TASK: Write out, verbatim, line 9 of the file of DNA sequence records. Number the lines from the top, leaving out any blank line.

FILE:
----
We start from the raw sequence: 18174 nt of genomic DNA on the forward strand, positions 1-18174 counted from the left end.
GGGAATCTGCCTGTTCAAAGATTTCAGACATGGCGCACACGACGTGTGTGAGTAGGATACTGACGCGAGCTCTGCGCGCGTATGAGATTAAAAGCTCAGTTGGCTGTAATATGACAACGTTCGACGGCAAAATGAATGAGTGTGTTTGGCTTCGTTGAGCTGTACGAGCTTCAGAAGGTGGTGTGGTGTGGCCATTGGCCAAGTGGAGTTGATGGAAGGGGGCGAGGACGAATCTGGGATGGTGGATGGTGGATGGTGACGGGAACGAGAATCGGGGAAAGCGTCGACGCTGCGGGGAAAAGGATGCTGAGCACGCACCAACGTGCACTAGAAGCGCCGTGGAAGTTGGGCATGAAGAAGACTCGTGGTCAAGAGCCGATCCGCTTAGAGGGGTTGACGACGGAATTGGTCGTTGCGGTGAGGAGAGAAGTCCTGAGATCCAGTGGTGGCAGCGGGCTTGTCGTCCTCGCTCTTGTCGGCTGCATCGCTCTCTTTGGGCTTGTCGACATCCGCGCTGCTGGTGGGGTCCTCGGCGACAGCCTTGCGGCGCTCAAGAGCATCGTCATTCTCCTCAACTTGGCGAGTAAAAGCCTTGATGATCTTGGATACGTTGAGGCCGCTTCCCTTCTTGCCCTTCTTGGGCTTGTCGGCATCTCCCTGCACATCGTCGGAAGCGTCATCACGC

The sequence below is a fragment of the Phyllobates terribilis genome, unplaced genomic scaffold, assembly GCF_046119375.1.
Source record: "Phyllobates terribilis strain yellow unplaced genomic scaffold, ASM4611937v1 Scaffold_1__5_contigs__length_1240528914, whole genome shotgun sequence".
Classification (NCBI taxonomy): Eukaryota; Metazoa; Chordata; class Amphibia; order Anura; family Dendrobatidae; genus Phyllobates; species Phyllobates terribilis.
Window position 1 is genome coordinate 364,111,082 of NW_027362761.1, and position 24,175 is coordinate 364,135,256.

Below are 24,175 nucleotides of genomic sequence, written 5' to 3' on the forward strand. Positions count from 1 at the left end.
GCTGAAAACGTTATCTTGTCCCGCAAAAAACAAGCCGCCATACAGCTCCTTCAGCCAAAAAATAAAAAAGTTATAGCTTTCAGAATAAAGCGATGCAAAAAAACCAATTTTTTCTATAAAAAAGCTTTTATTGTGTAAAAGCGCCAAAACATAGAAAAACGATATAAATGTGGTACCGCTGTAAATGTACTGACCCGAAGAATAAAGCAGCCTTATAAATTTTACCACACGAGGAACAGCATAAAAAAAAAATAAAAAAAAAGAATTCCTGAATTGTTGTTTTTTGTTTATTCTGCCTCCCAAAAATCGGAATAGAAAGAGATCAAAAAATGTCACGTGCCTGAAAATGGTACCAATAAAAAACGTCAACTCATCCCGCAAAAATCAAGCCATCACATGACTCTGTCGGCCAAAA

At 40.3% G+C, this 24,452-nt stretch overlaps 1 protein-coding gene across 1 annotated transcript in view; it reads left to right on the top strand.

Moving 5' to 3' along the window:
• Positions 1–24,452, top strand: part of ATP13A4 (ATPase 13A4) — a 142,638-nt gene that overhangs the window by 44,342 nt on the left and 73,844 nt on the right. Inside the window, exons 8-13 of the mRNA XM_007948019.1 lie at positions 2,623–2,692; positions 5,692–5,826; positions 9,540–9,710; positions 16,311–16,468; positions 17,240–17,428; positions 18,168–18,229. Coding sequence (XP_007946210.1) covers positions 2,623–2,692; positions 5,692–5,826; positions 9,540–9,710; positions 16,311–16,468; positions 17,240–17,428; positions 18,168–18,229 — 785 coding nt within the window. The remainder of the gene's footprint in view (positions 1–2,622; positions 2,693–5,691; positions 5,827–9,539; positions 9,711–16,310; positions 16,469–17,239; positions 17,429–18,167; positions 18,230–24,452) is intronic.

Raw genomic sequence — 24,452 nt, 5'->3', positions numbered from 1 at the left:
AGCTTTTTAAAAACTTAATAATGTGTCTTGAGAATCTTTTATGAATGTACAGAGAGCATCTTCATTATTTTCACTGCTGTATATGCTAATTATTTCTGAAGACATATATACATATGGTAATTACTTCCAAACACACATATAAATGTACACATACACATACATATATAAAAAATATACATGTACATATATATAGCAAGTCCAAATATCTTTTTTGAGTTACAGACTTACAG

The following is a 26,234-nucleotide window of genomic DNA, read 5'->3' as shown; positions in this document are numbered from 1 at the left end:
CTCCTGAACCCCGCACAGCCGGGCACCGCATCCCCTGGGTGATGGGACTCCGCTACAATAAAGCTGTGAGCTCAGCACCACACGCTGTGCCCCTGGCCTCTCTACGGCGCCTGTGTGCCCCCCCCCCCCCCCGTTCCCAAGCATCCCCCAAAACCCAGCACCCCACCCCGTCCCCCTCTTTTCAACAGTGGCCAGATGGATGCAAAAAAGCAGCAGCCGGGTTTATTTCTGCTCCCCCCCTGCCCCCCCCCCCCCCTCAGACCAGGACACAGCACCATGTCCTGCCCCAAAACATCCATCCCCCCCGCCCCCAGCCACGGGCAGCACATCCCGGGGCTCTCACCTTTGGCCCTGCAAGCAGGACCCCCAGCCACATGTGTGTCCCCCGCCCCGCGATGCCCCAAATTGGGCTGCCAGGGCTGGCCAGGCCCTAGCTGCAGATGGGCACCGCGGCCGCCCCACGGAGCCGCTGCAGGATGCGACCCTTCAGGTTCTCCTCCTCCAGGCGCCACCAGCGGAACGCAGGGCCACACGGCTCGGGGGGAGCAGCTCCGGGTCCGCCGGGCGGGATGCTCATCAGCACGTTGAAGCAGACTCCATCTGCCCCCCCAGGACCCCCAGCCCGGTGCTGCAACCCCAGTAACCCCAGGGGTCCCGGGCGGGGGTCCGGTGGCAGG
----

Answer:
At 40.3% G+C, this 24,452-nt stretch overlaps 1 protein-coding gene across 1 annotated transcript in view; it reads left to right on the top strand.